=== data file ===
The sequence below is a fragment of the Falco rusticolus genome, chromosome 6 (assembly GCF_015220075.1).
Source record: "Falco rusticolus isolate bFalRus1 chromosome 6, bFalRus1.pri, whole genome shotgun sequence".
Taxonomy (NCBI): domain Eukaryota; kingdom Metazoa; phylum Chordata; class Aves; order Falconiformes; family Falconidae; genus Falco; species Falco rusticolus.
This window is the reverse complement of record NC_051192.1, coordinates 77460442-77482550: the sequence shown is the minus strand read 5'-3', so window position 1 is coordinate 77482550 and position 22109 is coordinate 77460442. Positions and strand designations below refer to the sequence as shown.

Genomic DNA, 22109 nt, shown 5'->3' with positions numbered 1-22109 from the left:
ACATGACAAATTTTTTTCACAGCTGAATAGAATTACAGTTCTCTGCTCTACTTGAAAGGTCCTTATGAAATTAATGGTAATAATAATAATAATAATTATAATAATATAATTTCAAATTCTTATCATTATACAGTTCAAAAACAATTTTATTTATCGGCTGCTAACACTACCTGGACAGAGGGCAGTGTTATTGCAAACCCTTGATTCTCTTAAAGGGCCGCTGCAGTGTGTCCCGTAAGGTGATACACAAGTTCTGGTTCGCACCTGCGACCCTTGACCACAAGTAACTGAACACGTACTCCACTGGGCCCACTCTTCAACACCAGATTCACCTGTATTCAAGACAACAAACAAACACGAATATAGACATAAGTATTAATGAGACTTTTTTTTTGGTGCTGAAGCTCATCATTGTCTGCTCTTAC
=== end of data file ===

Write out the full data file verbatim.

The sequence below is a fragment of the Falco rusticolus genome, chromosome 6 (assembly GCF_015220075.1).
Source record: "Falco rusticolus isolate bFalRus1 chromosome 6, bFalRus1.pri, whole genome shotgun sequence".
Taxonomy (NCBI): domain Eukaryota; kingdom Metazoa; phylum Chordata; class Aves; order Falconiformes; family Falconidae; genus Falco; species Falco rusticolus.
This window is the reverse complement of record NC_051192.1, coordinates 77460442-77482550: the sequence shown is the minus strand read 5'-3', so window position 1 is coordinate 77482550 and position 22109 is coordinate 77460442. Positions and strand designations below refer to the sequence as shown.

Genomic DNA, 22109 nt, shown 5'->3' with positions numbered 1-22109 from the left:
ACATGACAAATTTTTTTCACAGCTGAATAGAATTACAGTTCTCTGCTCTACTTGAAAGGTCCTTATGAAATTAATGGTAATAATAATAATAATAATTATAATAATATAATTTCAAATTCTTATCATTATACAGTTCAAAAACAATTTTATTTATCGGCTGCTAACACTACCTGGACAGAGGGCAGTGTTATTGCAAACCCTTGATTCTCTTAAAGGGCCGCTGCAGTGTGTCCCGTAAGGTGATACACAAGTTCTGGTTCGCACCTGCGACCCTTGACCACAAGTAACTGAACACGTACTCCACTGGGCCCACTCTTCAACACCAGATTCACCTGTATTCAAGACAACAAACAAACACGAATATAGACATAAGTATTAATGAGACTTTTTTTTTGGTGCTGAAGCTCATCATTGTCTGCTCTTAC